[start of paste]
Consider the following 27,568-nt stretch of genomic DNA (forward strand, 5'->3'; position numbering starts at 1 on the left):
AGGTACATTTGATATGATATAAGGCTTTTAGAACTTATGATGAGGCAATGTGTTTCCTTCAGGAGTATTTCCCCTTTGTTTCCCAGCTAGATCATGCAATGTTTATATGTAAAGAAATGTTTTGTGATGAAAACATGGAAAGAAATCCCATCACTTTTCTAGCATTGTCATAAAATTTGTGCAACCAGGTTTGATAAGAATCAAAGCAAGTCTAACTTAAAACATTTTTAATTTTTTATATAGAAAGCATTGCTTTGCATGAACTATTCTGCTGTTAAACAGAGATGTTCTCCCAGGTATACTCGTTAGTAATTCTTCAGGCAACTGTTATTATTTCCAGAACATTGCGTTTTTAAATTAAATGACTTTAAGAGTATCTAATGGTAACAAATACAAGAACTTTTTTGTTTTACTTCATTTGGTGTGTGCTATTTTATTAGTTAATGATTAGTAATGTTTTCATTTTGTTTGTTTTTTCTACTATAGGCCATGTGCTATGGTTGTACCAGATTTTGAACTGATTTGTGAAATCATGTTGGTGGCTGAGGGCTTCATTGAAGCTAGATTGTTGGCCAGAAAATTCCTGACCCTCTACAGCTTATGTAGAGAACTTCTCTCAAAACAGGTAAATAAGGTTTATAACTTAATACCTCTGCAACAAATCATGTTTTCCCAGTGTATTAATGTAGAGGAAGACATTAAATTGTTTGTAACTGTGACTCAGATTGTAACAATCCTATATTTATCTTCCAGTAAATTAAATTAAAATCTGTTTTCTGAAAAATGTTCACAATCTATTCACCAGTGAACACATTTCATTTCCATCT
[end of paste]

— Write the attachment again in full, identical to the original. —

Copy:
Consider the following 27,568-nt stretch of genomic DNA (forward strand, 5'->3'; position numbering starts at 1 on the left):
AGGTACATTTGATATGATATAAGGCTTTTAGAACTTATGATGAGGCAATGTGTTTCCTTCAGGAGTATTTCCCCTTTGTTTCCCAGCTAGATCATGCAATGTTTATATGTAAAGAAATGTTTTGTGATGAAAACATGGAAAGAAATCCCATCACTTTTCTAGCATTGTCATAAAATTTGTGCAACCAGGTTTGATAAGAATCAAAGCAAGTCTAACTTAAAACATTTTTAATTTTTTATATAGAAAGCATTGCTTTGCATGAACTATTCTGCTGTTAAACAGAGATGTTCTCCCAGGTATACTCGTTAGTAATTCTTCAGGCAACTGTTATTATTTCCAGAACATTGCGTTTTTAAATTAAATGACTTTAAGAGTATCTAATGGTAACAAATACAAGAACTTTTTTGTTTTACTTCATTTGGTGTGTGCTATTTTATTAGTTAATGATTAGTAATGTTTTCATTTTGTTTGTTTTTTCTACTATAGGCCATGTGCTATGGTTGTACCAGATTTTGAACTGATTTGTGAAATCATGTTGGTGGCTGAGGGCTTCATTGAAGCTAGATTGTTGGCCAGAAAATTCCTGACCCTCTACAGCTTATGTAGAGAACTTCTCTCAAAACAGGTAAATAAGGTTTATAACTTAATACCTCTGCAACAAATCATGTTTTCCCAGTGTATTAATGTAGAGGAAGACATTAAATTGTTTGTAACTGTGACTCAGATTGTAACAATCCTATATTTATCTTCCAGTAAATTAAATTAAAATCTGTTTTCTGAAAAATGTTCACAATCTATTCACCAGTGAACACATTTCATTTCCATCT